Richard Wills appeared on a number of occasions before the Justices of the Peace during the winter of 1657/8. There was the assault on Thomas Cawcutt, the carpenter from Church Brampton, the late night drinking with Samuel Brabson and the pigeon shooting with an unlicensed gun and finally (perhaps in revenge for the Constable’s accusations), he appeared as prosecutor, accusing William Worcester of neglecting to apprehend rogues, vagabonds and sturdy beggars at large in West Haddon. If that was one winter’s exploits, what was the rest of his life like?

He was the eldest son of Edward Wills, a farmer who probably died quite young. Edward’s will in 1639 left bequests to his father and also to his children when they came of age, so they may have been quite small. But he was married long enough to have four sons and four daughters. He left three houses (one of which his father was living in) as well as the farm land, and his household goods, furniture and livestock which were valued at over £250. The goods included 4 spinning wheels, one for wool and three for linen, with woollen and linen yarn, suggesting that Edward’s wife was teaching the girls to spin. Richard got the farm, with the option of buying his brothers Edward and Thomas out of two of the houses.

He paid each of them £30 and they both went off to London to seek their fortunes. In 1655 Edward came back to the village with his wife Dorathie, for the baptism of their daughter Elizabeth. The parish register recorded him as Edward Wills of London, tailor. Five years later the same register recorded the burial of  Richard, son of Thomas Wills, Citizen of London.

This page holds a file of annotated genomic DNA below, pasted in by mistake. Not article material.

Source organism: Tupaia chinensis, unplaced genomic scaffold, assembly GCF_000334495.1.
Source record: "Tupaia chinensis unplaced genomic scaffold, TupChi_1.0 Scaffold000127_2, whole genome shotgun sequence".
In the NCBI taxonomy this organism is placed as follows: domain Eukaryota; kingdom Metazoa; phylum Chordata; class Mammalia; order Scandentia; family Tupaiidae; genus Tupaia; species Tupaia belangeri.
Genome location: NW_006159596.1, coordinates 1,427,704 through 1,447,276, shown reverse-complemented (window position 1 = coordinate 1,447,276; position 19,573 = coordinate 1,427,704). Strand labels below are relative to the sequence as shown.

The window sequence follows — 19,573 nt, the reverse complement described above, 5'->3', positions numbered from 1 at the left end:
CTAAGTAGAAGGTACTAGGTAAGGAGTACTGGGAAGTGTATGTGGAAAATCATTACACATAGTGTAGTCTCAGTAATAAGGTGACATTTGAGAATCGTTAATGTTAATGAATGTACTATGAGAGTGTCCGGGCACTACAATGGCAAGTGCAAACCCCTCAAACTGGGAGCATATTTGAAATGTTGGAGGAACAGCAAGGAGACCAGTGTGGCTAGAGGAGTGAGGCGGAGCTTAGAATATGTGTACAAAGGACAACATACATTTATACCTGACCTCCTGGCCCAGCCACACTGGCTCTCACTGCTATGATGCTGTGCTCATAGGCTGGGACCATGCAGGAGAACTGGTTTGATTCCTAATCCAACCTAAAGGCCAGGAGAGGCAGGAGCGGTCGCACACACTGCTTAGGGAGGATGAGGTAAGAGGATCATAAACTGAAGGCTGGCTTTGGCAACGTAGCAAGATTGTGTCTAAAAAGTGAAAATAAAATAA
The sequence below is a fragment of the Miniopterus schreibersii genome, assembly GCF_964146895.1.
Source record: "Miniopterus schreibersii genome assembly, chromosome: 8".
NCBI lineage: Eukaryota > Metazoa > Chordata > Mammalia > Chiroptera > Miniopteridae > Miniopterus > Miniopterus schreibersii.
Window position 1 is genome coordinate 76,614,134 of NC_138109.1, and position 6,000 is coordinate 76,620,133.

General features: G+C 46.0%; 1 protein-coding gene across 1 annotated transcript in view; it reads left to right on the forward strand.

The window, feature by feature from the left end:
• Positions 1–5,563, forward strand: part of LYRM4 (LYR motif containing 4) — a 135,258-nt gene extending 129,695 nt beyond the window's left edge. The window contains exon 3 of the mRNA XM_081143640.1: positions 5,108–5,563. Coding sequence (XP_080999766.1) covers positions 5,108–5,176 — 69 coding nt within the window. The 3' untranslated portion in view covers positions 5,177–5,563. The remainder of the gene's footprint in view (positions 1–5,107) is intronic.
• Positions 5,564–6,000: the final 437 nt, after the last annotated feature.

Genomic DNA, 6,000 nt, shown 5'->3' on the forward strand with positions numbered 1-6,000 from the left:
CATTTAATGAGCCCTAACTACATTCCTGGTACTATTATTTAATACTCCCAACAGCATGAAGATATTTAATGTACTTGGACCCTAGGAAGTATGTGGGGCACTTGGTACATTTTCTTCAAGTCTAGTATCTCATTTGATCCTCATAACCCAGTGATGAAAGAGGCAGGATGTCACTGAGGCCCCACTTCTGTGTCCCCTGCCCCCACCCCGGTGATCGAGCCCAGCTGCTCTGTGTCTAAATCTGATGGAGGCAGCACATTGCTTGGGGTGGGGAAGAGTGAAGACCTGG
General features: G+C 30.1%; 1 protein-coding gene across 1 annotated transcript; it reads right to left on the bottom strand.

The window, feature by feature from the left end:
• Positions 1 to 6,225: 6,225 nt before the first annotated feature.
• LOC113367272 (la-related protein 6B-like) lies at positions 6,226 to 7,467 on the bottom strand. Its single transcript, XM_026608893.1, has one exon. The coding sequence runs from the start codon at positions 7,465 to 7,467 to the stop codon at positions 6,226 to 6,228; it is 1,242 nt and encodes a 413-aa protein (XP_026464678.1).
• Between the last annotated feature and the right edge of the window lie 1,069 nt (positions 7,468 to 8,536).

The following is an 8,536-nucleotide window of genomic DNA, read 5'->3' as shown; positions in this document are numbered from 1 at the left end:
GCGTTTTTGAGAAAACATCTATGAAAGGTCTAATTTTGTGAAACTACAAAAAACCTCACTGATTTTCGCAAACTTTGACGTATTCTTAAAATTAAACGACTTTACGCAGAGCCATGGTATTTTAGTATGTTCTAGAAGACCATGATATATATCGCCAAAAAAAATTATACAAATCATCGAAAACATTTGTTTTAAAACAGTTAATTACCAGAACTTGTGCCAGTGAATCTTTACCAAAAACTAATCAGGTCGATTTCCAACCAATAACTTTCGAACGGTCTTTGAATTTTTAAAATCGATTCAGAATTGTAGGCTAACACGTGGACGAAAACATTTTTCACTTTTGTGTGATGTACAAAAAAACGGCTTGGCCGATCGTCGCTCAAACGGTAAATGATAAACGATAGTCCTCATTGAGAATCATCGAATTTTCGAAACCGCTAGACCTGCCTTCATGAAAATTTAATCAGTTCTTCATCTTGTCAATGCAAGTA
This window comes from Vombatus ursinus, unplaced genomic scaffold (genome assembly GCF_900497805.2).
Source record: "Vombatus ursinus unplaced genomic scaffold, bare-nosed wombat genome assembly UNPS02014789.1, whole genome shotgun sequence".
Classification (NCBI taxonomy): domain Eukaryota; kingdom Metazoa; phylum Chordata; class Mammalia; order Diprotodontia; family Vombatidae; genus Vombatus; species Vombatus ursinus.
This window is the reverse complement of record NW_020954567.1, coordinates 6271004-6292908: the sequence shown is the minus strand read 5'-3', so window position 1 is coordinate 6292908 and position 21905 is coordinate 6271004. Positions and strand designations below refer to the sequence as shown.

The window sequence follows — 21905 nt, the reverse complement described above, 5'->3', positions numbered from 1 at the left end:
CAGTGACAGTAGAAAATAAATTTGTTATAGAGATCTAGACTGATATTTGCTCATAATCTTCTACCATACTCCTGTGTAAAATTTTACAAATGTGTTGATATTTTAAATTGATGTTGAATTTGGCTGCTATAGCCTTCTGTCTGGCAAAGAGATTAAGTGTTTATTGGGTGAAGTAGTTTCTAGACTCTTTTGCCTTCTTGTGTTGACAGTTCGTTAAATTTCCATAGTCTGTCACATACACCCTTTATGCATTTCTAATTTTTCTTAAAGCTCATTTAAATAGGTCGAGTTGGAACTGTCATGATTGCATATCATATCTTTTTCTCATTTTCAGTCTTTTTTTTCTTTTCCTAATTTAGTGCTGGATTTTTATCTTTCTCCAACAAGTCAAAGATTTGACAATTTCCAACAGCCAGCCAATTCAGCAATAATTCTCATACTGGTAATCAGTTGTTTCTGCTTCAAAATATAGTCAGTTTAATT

Richard perhaps came into his inheritance too young. There is also the possibility that he rather envied the big city life that his brothers were enjoying. All his roistering may have been an outlet for his frustration with village life, and with the responsibilities involved in looking after his mother and sisters. (The girls had each been left a £10 dowry, so he may have felt the need to fend off unsuitable lovers.) His youngest brother John probably helped on the farm and perhaps inherited it when Richard died, still a batchelor, in 1667.

William Worcester: parish constable

There was no police force in the 17th century. In those days a constable was the senior local government officer at parish level – roughly equivalent to today’s Parish Council Chairman – but law and order was part of his remit and he was responsible for organising the ‘hue and cry’, a posse of able bodied villagers who were expected to pursue wrongdoers and bring them to justice.

The report of the Constable which was submitted to Quarter Sessions during the winter following the fire throws light on what was expected of a respectable village in Cromwellian England.

  1. There is not any guilty of cursing or swearing to my knowledge.
  2. None guilty of adultery or fornication.